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Nation-wide charity effort sees toddler patient flying to LA for treatment

Ljubljana, 6 November - The boy at the centre of a nation-wide charity campaign that raised nearly EUR 4 million in only about a week in September, left for Los Angeles on Wednesday to receive a potentially life-saving treatment. 21-month old Kris, who suffers from spinal muscular atrophy, will receive a drug not covered by the national health insurance.

Brnik
The family of 21-month-old Kris, suffering from spinal muscular atrophy, bids farewell before leaving to the US after raising more than enough money for an expensive treatment in a massive fund raising campaign.
Photo: Bor Slana/STA

Brnik
The family of 21-month-old Kris, suffering from spinal muscular atrophy, bids farewell before leaving to the US after raising more than enough money for an expensive treatment in a massive fund raising campaign.
Photo: Bor Slana/STA

Brnik
The family of 21-month-old Kris, suffering from spinal muscular atrophy, bids farewell before leaving to the US after raising more than enough money for an expensive treatment in a massive fund raising campaign.
Photo: Bor Slana/STA

Brnik
The family of 21-month-old Kris, suffering from spinal muscular atrophy, bids farewell before leaving to the US after raising more than enough money for an expensive treatment in a massive fund raising campaign.
Photo: Bor Slana/STA

Brnik
The family of 21-month-old Kris, suffering from spinal muscular atrophy, bids farewell before leaving to the US after raising more than enough money for an expensive treatment in a massive fund raising campaign.
Photo: Bor Slana/STA

Brnik
The family of 21-month-old Kris, suffering from spinal muscular atrophy, bids farewell before leaving to the US after raising more than enough money for an expensive treatment in a massive fund raising campaign.
Photo: Bor Slana/STA

Brnik
The family of 21-month-old Kris, suffering from spinal muscular atrophy, bids farewell before leaving to the US after raising more than enough money for an expensive treatment in a massive fund raising campaign.
Photo: Bor Slana/STA

Brnik
The family of 21-month-old Kris, suffering from spinal muscular atrophy, bids farewell before leaving to the US after raising more than enough money for an expensive treatment in a massive fund raising campaign.
Photo: Bor Slana/STA

Brnik
The family of 21-month-old Kris, suffering from spinal muscular atrophy, bids farewell before leaving to the US after raising more than enough money for an expensive treatment in a massive fund raising campaign.
Photo: Bor Slana/STA

Zolgensma, a promising treatment, is not covered by the Slovenian national health insurance provider because it has not yet been registered in the EU. While promising, the Zolgensma treatment is also very expensive, at EUR 2.23 million.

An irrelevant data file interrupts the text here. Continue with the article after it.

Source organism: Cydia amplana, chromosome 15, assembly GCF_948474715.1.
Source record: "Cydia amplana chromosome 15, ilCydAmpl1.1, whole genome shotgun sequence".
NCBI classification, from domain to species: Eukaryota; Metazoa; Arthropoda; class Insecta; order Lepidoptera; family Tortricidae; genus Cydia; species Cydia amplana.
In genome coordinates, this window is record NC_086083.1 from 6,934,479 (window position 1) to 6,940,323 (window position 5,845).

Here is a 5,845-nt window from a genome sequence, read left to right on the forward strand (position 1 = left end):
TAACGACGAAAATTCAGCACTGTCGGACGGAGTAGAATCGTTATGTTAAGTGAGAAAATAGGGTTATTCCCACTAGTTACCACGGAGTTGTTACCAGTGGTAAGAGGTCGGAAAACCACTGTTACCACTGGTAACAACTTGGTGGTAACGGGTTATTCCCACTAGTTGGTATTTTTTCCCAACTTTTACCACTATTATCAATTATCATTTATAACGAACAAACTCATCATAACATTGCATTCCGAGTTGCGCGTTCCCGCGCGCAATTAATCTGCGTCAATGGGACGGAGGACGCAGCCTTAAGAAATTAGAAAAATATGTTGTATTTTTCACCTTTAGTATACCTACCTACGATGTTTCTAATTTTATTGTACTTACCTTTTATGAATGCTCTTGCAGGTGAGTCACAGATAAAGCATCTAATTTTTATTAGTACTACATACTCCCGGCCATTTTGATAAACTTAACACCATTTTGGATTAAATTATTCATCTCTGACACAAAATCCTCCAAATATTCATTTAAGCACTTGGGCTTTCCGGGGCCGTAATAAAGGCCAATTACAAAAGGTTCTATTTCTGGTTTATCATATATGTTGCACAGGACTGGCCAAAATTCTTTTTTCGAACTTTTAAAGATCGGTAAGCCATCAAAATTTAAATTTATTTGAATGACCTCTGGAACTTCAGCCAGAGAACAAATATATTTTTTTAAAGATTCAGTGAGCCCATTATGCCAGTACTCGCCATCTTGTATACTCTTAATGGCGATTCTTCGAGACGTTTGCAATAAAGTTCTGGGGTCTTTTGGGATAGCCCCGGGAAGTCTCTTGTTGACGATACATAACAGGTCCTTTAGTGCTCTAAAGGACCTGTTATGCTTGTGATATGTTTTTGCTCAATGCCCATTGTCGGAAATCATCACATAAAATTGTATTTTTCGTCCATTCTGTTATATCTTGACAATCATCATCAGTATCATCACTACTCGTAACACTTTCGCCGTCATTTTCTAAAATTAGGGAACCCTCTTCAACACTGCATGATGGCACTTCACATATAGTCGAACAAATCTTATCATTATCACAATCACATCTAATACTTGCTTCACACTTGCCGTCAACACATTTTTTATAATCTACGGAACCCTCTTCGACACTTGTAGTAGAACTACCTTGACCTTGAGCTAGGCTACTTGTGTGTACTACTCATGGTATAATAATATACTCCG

Effects of the drug will expectedly be seen very soon. "But it's hard to say what will happen, there are no rules," Kris's mother Ana Jerak told the press just before the family boarded a plane for Los Angeles today. The family plans to stay in the US for two to four months.

It is the first gene therapy for spinal muscular atrophy approved by the US Food and Drug Administration. The cutting edge therapy also involves technology developed by the Slovenian company Bia Separations.

Kris and his parents, accompanied by a doctor, took off from Ljubljana airport in a private jet and will touch down in Los Angeles in about 14 hours. The boy, who often suffers great pain, will be lying down during the flight and will spend the time watching cartoons, so as not to get too bored.

The flight was paid for by Miodrag Kostić, a Serbian businessman who has been expanding his business portfolio in Slovenia in recent years. "For us, the help from Mr Kostić is a great relief," Jerak said, adding that the cost of the flight is about EUR 400,000. "We will be eternally grateful. Helping a child one does not even know is a great gesture."

Departure to the US comes just over a month after the donation campaign that exceeded everybody's expectations and the charity in charge, Palčica Pomagalčica, faced a massive tax bill, because it is yet to acquire a humanitarian organisation status, which allows a tax exemption.

The issue was resolved with the help of Friends of the Youth Association (ZPMS), which took over the EUR 2.3 million needed for Kris's treatment. The funds have meanwhile been forwarded to Kris's hospital in Los Angeles and the treatment is all paid for.

The rest of the funds collected remain with Palčica Pomagalčica and will be used for other sick children in need of financial help for treatment. The organisation also intends to apply to become a humanitarian organisation, which it can do a year after establishment at the earliest.

mas/eho
© STA, 2019